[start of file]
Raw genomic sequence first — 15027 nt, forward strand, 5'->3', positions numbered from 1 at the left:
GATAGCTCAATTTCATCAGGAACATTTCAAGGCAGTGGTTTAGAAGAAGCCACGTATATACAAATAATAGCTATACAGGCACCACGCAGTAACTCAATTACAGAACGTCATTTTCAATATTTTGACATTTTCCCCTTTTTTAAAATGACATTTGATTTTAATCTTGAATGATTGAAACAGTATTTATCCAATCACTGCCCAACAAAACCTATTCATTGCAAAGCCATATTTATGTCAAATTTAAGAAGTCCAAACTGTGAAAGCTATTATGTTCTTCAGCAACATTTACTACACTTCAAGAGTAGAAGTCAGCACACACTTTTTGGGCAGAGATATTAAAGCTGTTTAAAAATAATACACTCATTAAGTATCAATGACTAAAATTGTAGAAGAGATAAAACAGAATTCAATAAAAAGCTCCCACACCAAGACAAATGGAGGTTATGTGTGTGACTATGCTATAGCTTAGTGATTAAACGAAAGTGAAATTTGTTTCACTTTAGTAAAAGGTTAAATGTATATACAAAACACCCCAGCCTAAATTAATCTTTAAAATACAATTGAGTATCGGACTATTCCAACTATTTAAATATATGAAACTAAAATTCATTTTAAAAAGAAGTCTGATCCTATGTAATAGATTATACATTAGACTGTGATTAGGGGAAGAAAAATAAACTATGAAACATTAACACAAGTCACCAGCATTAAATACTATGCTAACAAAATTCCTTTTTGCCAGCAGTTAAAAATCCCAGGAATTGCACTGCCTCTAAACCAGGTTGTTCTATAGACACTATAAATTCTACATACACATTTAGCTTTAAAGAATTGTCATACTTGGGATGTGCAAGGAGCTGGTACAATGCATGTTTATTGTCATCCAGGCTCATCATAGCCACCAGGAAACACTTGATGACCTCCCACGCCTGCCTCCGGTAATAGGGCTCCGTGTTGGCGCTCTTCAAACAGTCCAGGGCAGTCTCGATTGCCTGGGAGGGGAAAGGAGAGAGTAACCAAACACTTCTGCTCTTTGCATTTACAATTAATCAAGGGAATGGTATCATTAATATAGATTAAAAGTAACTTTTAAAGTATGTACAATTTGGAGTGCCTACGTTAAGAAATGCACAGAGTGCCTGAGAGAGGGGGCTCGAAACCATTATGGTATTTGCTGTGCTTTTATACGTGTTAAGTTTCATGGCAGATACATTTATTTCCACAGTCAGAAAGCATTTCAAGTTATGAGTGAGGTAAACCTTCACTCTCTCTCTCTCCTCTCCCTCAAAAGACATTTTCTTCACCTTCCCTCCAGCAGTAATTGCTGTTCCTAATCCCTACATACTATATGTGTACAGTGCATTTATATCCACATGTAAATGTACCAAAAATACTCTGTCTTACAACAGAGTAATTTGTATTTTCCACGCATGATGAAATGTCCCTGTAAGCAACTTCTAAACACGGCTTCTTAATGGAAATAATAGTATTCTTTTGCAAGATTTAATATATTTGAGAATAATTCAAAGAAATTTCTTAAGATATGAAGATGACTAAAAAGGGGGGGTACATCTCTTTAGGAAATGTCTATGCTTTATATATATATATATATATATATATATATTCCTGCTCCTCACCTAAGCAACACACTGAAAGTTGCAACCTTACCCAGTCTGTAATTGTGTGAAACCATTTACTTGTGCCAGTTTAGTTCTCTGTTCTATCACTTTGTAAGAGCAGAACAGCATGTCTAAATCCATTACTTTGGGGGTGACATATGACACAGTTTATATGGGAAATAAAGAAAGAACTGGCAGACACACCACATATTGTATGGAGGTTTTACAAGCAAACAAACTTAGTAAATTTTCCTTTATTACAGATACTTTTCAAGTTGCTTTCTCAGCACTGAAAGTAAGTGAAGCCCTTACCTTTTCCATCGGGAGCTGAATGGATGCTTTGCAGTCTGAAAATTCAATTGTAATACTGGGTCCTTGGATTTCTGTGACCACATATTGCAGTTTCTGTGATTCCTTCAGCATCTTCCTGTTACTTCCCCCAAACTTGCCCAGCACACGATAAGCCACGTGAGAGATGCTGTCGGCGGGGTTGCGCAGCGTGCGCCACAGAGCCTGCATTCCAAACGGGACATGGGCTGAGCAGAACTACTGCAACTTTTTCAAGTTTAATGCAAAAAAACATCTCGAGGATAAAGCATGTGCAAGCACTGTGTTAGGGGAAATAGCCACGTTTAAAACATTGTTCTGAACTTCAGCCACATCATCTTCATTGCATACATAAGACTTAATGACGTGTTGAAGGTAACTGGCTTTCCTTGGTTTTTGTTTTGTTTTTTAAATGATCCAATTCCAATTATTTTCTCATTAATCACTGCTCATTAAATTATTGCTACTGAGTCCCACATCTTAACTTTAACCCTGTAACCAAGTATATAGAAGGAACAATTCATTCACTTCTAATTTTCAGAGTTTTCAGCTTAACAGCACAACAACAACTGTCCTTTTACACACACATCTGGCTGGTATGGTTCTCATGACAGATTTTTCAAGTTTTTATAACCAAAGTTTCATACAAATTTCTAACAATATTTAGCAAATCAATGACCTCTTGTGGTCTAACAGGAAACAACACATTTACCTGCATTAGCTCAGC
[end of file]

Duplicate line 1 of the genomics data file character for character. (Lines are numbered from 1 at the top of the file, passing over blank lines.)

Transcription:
Raw genomic sequence first — 15027 nt, forward strand, 5'->3', positions numbered from 1 at the left: